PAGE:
Sunday, April 24, 2016

Take a Trip to the Keachie Confederate Cemetery Memorial Service 2016

Located on LA172 just west of the main drag in Keachie is a quiet little spot where Confederate dead rest under the pines. Many of the dead are unknown.

 Keachie is a tiny town in DeSoto parish and is filled with beautiful old houses crumbling from neglect and decay. Towering, wood frame Victorian homes with wide galleries, tall windows, and exquisite architectural embellishments are slowly giving way to time. The cost to restore them must be staggering.

 Of seemingly more historic importance is the Keachie Women’s College on LA172 located across the road from the Confederate cemetery. Opened in 1856, the college was apparently quite an impressive structure:
A visitor to the College in 1890 would have been considerable impressed by the appearance of the physical plant which dominated the village of Keatchie. The main building was a large frame two-story structure with cupola over the principal entrance. This housed an assembly hall, or chapel, study hall, recitation rooms, music rooms and dining hall. A large galleried wing which extended to the eastward, provided "30 dormitories each 16 feet square." Across the street was another sizeable tow [sic]-story building, providing living quarters for men and boys. But then the country went to war and in April 1864 was the Battle of Mansfield and nearby Pleasant Hill. 
The Keachie Women’s College was pressed into service as a hospital and morgue; patients who did not survive were buried across the road in what is now the Confederate Cemetery.

Here is come very cool drone footage of the building shot in February 2016:

 The Confederate Cemetery is now cared for by the Sons of the Confederacy and the United Daughters of the Confederacy. There are many graves there, most marked “unknown.” It’s a very moving sight.

 This past weekend, the SCV and UDC groups met at the cemetery to remember the dead, to honor their sacrifice, and to place wreaths.

 The UDC bestowed two military medals on Confederate descendants who have served their country in military service. The cemetery is located right next to another cemetery, and buried there are families of some of those Confederate soldiers.

 The Sons of Confederate Veterans brought their cannon and put on a very moving reenactment for the guests.

Complete with rifle fire:

 After it was all over, there was cake, cookies, and lemonade to be enjoyed, much visiting, catching up with old friends, and making new ones.

 Our country is torn apart right now as groups argue about symbolism and monuments. Those men resting in graves under the hardwoods and pines in Keachie don’t much care about that. In truth, both black and white veterans are buried there and certainly they deserve to rest in peace and have their sacrifice to their cause remembered. I’m glad to have been there and to have learned a little more about the fascinating history in Kisachie, Louisiana.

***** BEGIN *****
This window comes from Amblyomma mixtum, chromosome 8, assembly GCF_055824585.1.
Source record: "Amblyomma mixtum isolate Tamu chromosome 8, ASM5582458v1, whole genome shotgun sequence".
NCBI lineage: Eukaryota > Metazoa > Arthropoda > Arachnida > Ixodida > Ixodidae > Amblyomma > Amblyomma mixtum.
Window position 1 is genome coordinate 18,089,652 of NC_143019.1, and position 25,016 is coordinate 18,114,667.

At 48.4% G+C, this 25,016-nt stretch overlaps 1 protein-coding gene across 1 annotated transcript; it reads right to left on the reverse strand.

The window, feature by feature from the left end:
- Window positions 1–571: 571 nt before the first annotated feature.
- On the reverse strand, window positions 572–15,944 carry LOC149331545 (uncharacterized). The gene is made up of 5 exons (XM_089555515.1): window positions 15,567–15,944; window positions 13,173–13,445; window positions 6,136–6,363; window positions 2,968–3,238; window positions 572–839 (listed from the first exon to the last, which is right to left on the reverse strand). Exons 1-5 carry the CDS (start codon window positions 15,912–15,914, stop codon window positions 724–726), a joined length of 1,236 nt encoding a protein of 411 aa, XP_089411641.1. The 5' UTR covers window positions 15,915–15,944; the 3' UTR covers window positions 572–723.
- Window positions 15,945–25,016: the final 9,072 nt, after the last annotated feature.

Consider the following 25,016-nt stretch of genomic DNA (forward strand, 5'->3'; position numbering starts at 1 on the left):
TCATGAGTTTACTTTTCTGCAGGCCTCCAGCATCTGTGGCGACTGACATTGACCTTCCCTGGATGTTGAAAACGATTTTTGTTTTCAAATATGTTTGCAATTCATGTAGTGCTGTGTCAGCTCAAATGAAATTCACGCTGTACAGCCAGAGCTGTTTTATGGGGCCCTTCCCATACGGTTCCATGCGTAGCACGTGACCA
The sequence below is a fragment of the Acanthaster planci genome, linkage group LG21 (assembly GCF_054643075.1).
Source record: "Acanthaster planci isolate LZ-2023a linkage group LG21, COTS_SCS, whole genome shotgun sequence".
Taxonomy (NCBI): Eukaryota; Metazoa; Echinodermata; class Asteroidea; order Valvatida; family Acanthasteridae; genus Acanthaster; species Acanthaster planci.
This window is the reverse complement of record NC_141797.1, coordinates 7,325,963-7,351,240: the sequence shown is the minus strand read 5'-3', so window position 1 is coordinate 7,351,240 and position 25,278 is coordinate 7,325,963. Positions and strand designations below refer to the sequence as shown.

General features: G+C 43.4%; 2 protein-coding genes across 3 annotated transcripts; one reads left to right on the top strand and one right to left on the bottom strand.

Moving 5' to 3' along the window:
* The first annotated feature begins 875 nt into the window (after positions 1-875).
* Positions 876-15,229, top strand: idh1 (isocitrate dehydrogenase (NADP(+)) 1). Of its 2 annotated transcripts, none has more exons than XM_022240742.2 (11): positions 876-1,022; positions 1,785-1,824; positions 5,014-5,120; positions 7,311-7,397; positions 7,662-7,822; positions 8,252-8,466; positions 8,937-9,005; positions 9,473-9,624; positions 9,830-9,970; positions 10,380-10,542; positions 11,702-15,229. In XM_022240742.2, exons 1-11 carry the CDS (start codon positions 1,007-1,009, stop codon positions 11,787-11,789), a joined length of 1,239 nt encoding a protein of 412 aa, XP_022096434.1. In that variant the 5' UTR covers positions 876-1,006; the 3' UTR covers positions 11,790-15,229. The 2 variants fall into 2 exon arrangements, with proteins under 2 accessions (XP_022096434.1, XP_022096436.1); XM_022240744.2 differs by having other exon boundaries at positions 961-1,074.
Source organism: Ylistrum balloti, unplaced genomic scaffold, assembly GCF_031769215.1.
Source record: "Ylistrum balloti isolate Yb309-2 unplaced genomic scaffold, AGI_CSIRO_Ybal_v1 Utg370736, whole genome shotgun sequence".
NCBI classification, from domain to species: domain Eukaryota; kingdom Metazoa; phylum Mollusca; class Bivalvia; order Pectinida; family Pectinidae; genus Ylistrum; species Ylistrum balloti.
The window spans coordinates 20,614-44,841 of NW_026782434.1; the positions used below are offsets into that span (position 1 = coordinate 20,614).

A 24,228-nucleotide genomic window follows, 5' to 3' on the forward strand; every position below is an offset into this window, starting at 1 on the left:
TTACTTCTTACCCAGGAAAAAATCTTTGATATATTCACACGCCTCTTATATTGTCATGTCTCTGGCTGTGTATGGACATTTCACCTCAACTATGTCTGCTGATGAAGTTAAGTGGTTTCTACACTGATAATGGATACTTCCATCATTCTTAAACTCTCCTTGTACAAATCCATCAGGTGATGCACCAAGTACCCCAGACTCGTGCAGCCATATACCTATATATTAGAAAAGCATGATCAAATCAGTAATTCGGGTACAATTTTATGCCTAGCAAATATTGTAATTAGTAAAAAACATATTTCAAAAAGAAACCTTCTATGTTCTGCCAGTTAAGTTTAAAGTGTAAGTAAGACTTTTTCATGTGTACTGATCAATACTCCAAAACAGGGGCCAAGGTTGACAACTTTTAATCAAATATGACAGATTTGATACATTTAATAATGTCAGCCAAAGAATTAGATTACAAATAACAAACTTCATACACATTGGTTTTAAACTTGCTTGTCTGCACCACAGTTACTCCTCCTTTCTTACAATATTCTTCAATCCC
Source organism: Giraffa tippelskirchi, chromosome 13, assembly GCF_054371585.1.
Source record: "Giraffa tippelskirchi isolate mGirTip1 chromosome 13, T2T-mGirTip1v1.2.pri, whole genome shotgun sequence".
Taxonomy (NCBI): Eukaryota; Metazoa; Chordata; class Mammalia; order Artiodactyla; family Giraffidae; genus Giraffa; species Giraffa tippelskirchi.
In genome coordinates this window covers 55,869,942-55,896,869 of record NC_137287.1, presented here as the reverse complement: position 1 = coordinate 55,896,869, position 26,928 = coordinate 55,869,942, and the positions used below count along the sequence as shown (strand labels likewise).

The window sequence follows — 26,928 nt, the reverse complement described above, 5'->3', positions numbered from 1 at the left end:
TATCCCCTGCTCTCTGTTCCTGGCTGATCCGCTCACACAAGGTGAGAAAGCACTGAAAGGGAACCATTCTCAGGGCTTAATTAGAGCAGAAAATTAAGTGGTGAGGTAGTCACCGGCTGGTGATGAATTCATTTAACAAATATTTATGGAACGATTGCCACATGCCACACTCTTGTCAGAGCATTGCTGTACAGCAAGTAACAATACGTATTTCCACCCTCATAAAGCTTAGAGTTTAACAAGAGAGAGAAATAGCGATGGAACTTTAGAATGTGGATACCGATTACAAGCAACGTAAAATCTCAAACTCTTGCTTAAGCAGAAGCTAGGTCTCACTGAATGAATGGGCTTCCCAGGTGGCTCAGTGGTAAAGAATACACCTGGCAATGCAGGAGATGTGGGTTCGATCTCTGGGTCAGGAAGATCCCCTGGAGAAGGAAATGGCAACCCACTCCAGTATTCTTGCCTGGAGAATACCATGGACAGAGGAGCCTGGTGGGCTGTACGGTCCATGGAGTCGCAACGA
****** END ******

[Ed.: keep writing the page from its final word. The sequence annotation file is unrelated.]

There's a history of Keachie College here.

Learn more about the Confederate Memorial Cemetery here.

The SIGIS Take a Trip Series:
Take a Trip to the 2012 Defenders of Liberty Air Show at BAFB
Take a Springtime Trip to Second Hand Rose Antiques in Minden, LA
Take a Trip to Logansport, Louisiana
Take a Trip to the Lock and Dam on Red River
Take a Trip to the 2012 Barkus and Meoux Parade
Take a Christmas Shopping Trip to Second Hand Rose in Minden
Take a Trip to the Fourth Annual Barksdale AFB Oktoberfest 
Take a Trip to Grand Cane's Fifth Annual Pioneer Trade Day
Take a Trip to the 2011 Highland Jazz & Blues Festival
Take an Autumn Trip to Jefferson, Texas
Take a Fall Trip to Second Hand Rose Antiques in Minden
Take a Trip to the 8th Air Force Museum at Barksdale Air Force Base
Take a Summertime Trip to Grand Cane
Take a Trip to Desoto Parish
Take a Summer Trip to Second Hand Rose Antiques in Minden
Take a Trip to Natchitoches and Melrose Plantation 
Take a Trip to Ed Lester Farms and a Random Antique Stop
Take a Trip to the Norton Art Gallery and the Masters of Cuban Art Exhibit
Take a Trip to Natchitoches to See the Christmas Lights
Take a Trip to the Third Annual BAFB Oktoberfest 
Take a Trip to Natchitoches and Oakland Plantation


Jayhawk said...

There is a move to rename Robert E. Lee school in San Diego, a movement with which I could not possibly disagree more. Robert Lee was a man of exquisite honor, was a military genius, was devoted to the men he led in battle and was loved by them in return. He loved his country and did his duty as he percieved it to be.

Linda said...

Such a great post! Thank you so much for sharing.

GruntOfMonteCristo said...

I actually really appreciate these post link lists, because it's fun to go back over the trips around north and central La. So, thanks for those.